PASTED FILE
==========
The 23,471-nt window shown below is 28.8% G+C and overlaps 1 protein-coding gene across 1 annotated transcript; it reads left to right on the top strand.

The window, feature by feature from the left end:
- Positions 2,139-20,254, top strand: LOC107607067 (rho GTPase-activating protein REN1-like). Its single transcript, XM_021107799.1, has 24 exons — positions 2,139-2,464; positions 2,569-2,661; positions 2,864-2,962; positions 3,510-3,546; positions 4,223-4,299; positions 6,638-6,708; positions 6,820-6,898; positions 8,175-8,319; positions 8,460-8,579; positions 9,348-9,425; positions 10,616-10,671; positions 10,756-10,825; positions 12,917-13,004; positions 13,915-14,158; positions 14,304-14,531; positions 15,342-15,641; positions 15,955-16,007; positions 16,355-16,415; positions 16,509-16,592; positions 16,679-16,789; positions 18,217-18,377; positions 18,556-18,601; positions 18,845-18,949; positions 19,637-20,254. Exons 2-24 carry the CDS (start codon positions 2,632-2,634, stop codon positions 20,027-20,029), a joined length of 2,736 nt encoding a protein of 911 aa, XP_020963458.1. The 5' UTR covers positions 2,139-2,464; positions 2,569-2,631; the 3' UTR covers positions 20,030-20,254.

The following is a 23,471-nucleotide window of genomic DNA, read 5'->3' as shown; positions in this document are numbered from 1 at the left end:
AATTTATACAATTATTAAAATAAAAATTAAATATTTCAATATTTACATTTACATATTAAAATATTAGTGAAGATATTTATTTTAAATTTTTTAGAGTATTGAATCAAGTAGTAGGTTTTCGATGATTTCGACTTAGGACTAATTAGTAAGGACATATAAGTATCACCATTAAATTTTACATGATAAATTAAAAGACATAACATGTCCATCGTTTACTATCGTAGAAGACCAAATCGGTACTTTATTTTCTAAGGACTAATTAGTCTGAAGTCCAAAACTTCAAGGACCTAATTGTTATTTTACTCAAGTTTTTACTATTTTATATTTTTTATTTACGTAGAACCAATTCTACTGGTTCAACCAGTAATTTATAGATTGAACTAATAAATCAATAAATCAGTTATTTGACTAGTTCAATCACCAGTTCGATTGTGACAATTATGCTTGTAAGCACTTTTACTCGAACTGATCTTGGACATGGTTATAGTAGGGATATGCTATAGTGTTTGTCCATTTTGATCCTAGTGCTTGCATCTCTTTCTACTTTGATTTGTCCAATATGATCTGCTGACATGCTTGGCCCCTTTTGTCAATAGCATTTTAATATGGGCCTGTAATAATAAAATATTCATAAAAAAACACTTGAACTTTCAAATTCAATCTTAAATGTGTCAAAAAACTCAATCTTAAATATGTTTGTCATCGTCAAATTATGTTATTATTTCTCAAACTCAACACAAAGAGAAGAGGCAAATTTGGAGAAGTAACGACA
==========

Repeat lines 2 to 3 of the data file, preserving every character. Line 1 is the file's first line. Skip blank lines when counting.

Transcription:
The window, feature by feature from the left end:
- Positions 2,139-20,254, top strand: LOC107607067 (rho GTPase-activating protein REN1-like). Its single transcript, XM_021107799.1, has 24 exons — positions 2,139-2,464; positions 2,569-2,661; positions 2,864-2,962; positions 3,510-3,546; positions 4,223-4,299; positions 6,638-6,708; positions 6,820-6,898; positions 8,175-8,319; positions 8,460-8,579; positions 9,348-9,425; positions 10,616-10,671; positions 10,756-10,825; positions 12,917-13,004; positions 13,915-14,158; positions 14,304-14,531; positions 15,342-15,641; positions 15,955-16,007; positions 16,355-16,415; positions 16,509-16,592; positions 16,679-16,789; positions 18,217-18,377; positions 18,556-18,601; positions 18,845-18,949; positions 19,637-20,254. Exons 2-24 carry the CDS (start codon positions 2,632-2,634, stop codon positions 20,027-20,029), a joined length of 2,736 nt encoding a protein of 911 aa, XP_020963458.1. The 5' UTR covers positions 2,139-2,464; positions 2,569-2,631; the 3' UTR covers positions 20,030-20,254.